Orthodox worship, like Orthodox doctrine, is not a casually suggested preferred option for the faithful. Its form is the way that it is for the salvation of souls. The way that Christians worship God echoes the Tabernacle, the Temple, and the days lived with the savior by the apostles themselves. Its organic evolution over the centuries reflects the wisdom and sanctity of generations of saints having lived, prayed, and worshiped God in the light of Christ’s resurrection. Like the rule of faith, the rule of worship exists for a reason. It is the proper diet for the soul for its orientation toward the eternal God.
Hence, Orthodoxy “doesn’t rock” because it is my personal preference. Rather, it has become my personal preference because I have come to see how its doxological regimen best trains our souls to relate to God. “Slightly more active than the Calvinists, and slightly more subdued than the Pentecostals” has nothing to do with it. They are not primary realities between which we must find a mean. Rather, they are both far removed distortions of the ancient Christian manner of worshiping God. With the latter, worship lacks measure and control. Emotions are ever poor guides in life, and connecting spirituality with emotion opens up a path toward dangerous and demonic delusions. You may know of Pentecostals whose religious life manically swings high and low, as they trust their fragile psychological states to be accurate measures of their spiritual progress—of their “blessedness.” Such is a recipe for prelest and despair.
With the former, worship devolves into an intellectual act. Calvinists historically have attempted to remove all non-cognitive aspects of worship from their services and from their architecture. The sermon became the central act of a Christian service; instead of the holy mysteries, Calvinists receive unending catechesis. High walls were built around family enclosures so that the congregants could only hear the preacher’s words. Visual representations of Christ, the saints, and the holy stories were banned and destroyed in iconoclastic fits. The body no longer was useful for such cerebral work. Only the voice—and mostly the voice of the preacher—was allowed to excel in its natural talents to glorify God. I suspect that many crusty preachers in their secular academic robes—note well the relevant fact that Calvin did not wear vestments to his services but rather his university robe—considered hymns a condescension to human weakness. What perversity—but how fitting a perversion for the new Cartesian modern man of only mind and will. Whereas the Christian temples of East and West testify of God the creator, maker of heaven and earth and of all that is therein, whereas they celebrate in color, in glass, and in stone the providence of God throughout history, from Adam unto our very days, whereas the worship performed in them addresses men as bodies, souls, and spirits, Calvinism reduces the Word to words and worship to harsh Sunday school lessons.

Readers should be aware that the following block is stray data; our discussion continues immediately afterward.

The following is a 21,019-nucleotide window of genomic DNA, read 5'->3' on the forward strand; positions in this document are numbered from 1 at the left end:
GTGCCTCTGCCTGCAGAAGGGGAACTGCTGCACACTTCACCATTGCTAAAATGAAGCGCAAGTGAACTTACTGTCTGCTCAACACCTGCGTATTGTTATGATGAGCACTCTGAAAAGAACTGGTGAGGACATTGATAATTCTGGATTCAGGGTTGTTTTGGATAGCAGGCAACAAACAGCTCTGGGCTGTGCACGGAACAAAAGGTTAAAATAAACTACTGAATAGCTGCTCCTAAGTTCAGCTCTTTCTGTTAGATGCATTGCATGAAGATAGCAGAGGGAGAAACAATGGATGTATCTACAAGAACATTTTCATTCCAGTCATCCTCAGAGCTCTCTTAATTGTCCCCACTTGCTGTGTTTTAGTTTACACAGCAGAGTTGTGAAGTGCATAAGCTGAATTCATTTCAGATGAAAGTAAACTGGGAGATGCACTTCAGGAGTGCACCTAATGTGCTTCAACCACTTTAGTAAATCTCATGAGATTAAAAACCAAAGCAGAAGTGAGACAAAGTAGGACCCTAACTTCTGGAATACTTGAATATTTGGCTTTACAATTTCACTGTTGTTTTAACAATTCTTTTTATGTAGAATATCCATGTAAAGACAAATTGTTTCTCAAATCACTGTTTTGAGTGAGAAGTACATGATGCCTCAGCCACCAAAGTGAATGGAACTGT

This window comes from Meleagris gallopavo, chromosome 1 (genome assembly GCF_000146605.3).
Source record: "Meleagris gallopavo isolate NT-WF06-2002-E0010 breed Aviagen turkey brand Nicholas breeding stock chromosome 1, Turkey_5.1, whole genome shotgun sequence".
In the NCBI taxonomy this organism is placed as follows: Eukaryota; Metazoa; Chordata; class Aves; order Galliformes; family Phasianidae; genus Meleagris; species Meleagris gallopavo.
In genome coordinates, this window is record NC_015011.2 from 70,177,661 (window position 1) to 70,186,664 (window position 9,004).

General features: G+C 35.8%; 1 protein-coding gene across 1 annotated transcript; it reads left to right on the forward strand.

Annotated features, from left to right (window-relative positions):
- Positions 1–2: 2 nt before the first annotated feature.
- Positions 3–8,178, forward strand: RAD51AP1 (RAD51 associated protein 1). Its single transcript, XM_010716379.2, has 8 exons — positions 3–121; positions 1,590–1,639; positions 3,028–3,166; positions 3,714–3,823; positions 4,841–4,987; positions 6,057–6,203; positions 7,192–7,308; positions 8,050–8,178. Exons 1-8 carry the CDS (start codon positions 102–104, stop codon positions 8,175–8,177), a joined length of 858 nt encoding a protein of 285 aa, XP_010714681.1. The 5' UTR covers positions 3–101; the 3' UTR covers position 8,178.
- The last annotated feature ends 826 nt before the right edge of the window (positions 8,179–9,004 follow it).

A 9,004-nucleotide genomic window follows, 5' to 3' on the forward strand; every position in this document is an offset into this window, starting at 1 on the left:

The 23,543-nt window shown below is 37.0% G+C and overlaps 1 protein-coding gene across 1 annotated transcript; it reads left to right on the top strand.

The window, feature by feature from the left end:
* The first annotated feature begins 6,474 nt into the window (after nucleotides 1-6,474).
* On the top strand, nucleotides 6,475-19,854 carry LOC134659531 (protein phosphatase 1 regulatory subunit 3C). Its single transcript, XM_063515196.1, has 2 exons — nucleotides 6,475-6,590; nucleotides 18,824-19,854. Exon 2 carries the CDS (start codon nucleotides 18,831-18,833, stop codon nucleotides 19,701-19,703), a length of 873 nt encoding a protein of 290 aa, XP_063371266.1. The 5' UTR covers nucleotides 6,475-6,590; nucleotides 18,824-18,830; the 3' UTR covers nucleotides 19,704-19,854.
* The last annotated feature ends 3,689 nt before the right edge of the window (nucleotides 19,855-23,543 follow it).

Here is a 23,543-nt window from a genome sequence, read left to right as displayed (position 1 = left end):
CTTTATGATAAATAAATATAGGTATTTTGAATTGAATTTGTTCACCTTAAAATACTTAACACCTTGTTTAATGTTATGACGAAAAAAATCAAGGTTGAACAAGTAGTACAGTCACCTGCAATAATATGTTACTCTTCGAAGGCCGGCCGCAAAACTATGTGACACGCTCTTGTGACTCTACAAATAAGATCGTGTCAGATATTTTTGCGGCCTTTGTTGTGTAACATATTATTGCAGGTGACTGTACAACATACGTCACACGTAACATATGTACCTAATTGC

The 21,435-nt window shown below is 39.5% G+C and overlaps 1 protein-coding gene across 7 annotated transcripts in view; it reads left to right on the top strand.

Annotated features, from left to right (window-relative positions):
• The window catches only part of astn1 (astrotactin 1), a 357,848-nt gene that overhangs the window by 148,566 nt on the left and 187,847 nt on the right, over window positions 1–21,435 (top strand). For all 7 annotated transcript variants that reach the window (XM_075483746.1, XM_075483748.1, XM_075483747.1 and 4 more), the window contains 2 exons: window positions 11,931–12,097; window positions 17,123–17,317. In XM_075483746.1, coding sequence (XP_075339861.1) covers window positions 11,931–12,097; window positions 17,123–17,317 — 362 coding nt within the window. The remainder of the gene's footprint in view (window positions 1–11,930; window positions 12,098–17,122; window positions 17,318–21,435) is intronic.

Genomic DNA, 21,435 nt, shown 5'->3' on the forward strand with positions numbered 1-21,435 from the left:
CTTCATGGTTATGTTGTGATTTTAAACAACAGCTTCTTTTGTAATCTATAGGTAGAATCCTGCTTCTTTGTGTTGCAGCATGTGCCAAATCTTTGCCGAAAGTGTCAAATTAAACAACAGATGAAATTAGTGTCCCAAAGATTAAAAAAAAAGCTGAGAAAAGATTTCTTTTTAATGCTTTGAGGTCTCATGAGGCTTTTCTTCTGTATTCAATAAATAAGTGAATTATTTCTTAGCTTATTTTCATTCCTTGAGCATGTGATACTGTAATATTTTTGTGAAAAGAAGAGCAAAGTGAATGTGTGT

I reject worship that rejects man and his nature. Jack asks if it is “possible to strive for an authentic faith, spurn the cultural draw of ‘social morality,’ and yet still resist a charismatic form of worship?” Of course, such is possible. The ancient prescription for the Christian life aims for such a goal.
If Nietzsche is correct in his understanding of the human need for what he calls the Apollonian and the Dionysian, then I can see reflected in the Christian tradition that complementary meeting of the two. In Christian worship, the Apollonian element is unmistakable. Christian hymnography is intelligible; it speaks to our mind as well as to the lower parts of the soul. It is controlled. It is balanced. It is sober. It reflects the ancient insistence on apatheia—the tranquility of the soul, unmoved by the passions, ready and prepared to hear and to respond to the truth of God.
At the same time, the Dionysian element exists in Christian worship. Besides the Dionysian quality of Russian church bell ringing, the tonal system in the Church has meditative trance-inducing qualities. The rhythm of the chant subdues the soul as a lullaby. For instance, the Cherubic Hymn is marvellously worded, set, and placed. As the sabbath is made for man, so are worshipping conventions of the Church divinely designed to treat our diseased souls. The joy and the sorrow of the music (sometimes simultaneously, as during Holy Week) affect the passions and force them to coalesce around the message that the mind intellects and that the heart understands. Moreover, the oneness of the Christian community—the unity of Christ’s body—the unity of Christ himself—as symbolized in the Eucharistic act, is the fulfillment of all Dionysian longing.